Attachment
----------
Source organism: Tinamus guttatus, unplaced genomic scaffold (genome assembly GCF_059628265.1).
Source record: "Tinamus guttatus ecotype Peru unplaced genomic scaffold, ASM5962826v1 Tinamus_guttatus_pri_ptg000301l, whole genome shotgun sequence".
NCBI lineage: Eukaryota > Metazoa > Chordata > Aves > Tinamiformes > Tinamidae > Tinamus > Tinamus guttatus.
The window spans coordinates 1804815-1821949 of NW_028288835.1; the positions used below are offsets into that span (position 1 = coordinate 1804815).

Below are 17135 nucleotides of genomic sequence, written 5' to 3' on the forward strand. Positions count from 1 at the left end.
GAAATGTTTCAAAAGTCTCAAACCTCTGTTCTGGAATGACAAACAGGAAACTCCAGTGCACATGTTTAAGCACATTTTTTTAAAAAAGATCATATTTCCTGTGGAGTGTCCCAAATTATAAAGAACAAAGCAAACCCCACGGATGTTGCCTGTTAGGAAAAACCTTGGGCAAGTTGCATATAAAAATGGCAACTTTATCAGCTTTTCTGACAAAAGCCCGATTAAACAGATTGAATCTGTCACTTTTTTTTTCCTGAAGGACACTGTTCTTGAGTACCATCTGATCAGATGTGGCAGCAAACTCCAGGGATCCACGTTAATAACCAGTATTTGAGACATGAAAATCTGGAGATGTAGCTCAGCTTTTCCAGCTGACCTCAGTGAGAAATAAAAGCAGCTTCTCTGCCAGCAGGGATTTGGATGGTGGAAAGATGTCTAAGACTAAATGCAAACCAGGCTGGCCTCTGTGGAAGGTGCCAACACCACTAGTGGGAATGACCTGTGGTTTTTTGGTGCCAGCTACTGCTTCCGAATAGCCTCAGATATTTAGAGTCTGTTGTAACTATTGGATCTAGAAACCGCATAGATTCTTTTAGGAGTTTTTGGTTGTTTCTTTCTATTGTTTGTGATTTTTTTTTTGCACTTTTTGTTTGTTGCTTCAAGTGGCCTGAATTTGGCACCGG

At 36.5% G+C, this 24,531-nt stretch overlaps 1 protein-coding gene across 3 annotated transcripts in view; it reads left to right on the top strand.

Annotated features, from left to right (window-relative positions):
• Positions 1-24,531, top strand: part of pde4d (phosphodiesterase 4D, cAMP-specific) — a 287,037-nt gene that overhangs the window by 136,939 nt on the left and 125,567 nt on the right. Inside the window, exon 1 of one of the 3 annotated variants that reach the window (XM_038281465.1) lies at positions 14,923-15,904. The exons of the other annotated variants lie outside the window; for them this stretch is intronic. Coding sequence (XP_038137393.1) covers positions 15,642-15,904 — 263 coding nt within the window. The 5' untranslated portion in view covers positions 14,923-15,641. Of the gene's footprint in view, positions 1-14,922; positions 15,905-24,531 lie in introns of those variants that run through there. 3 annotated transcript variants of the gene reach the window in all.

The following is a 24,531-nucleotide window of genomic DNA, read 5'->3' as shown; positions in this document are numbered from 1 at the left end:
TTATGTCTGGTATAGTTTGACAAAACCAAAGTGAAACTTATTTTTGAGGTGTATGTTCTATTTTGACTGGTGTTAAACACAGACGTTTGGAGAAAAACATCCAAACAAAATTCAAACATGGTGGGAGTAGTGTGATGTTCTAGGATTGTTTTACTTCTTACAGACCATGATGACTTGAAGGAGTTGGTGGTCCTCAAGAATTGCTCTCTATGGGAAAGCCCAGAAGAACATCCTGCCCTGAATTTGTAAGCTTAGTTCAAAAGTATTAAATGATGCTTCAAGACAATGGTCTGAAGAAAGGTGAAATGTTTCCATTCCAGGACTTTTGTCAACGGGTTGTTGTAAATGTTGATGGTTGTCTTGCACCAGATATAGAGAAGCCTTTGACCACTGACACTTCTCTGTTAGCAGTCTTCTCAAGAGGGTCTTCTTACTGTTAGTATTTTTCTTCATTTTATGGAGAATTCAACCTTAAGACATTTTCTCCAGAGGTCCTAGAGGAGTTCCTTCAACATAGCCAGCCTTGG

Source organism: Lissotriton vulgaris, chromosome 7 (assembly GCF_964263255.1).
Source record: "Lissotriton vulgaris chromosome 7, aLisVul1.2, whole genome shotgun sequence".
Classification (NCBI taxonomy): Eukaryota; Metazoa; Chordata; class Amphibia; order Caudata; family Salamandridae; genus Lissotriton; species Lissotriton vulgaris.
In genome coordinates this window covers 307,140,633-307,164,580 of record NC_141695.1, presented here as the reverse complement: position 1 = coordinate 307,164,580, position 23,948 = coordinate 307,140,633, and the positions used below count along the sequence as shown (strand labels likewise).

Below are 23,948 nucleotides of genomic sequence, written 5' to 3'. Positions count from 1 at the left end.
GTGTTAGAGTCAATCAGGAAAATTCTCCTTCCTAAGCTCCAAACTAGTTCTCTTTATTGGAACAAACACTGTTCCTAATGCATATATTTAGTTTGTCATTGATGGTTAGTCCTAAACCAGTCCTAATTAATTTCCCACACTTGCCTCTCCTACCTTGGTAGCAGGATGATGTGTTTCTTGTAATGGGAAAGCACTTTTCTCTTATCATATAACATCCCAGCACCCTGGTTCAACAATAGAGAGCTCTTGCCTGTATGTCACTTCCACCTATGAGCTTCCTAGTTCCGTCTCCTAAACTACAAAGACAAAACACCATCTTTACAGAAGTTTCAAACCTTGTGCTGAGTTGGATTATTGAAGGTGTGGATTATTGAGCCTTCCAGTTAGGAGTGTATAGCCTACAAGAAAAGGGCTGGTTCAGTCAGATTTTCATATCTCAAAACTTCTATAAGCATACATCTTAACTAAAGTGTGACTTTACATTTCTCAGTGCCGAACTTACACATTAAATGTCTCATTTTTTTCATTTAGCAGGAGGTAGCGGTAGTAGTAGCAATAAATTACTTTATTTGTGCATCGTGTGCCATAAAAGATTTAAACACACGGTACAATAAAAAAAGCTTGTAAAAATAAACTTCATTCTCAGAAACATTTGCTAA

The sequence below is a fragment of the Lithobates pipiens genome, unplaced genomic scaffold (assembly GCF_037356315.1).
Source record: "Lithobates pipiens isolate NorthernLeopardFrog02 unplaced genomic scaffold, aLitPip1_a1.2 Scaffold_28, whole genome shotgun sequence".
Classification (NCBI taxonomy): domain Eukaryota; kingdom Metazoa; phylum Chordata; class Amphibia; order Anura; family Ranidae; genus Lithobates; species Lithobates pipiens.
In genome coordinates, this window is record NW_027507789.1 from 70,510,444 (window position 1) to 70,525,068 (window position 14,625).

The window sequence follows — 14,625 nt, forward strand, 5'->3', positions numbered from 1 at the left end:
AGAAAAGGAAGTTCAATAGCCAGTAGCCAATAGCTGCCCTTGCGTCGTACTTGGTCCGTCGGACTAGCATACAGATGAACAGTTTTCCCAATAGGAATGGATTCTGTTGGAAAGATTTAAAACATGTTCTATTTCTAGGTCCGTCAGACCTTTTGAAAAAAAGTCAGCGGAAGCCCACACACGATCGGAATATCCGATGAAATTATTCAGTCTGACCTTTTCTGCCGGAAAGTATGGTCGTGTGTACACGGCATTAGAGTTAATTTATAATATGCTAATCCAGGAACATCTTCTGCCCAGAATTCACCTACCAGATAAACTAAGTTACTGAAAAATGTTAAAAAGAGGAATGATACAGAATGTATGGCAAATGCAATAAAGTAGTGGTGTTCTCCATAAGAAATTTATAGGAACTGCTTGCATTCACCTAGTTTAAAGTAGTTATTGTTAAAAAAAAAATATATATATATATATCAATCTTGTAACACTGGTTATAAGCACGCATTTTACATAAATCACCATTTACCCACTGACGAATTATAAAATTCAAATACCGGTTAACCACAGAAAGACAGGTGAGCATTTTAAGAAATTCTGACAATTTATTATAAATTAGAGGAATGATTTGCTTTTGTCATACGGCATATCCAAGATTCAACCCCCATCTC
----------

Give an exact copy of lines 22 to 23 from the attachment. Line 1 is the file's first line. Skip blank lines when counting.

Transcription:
The window sequence follows — 14,625 nt, forward strand, 5'->3', positions numbered from 1 at the left end:
AGAAAAGGAAGTTCAATAGCCAGTAGCCAATAGCTGCCCTTGCGTCGTACTTGGTCCGTCGGACTAGCATACAGATGAACAGTTTTCCCAATAGGAATGGATTCTGTTGGAAAGATTTAAAACATGTTCTATTTCTAGGTCCGTCAGACCTTTTGAAAAAAAGTCAGCGGAAGCCCACACACGATCGGAATATCCGATGAAATTATTCAGTCTGACCTTTTCTGCCGGAAAGTATGGTCGTGTGTACACGGCATTAGAGTTAATTTATAATATGCTAATCCAGGAACATCTTCTGCCCAGAATTCACCTACCAGATAAACTAAGTTACTGAAAAATGTTAAAAAGAGGAATGATACAGAATGTATGGCAAATGCAATAAAGTAGTGGTGTTCTCCATAAGAAATTTATAGGAACTGCTTGCATTCACCTAGTTTAAAGTAGTTATTGTTAAAAAAAAAATATATATATATATATCAATCTTGTAACACTGGTTATAAGCACGCATTTTACATAAATCACCATTTACCCACTGACGAATTATAAAATTCAAATACCGGTTAACCACAGAAAGACAGGTGAGCATTTTAAGAAATTCTGACAATTTATTATAAATTAGAGGAATGATTTGCTTTTGTCATACGGCATATCCAAGATTCAACCCCCATCTC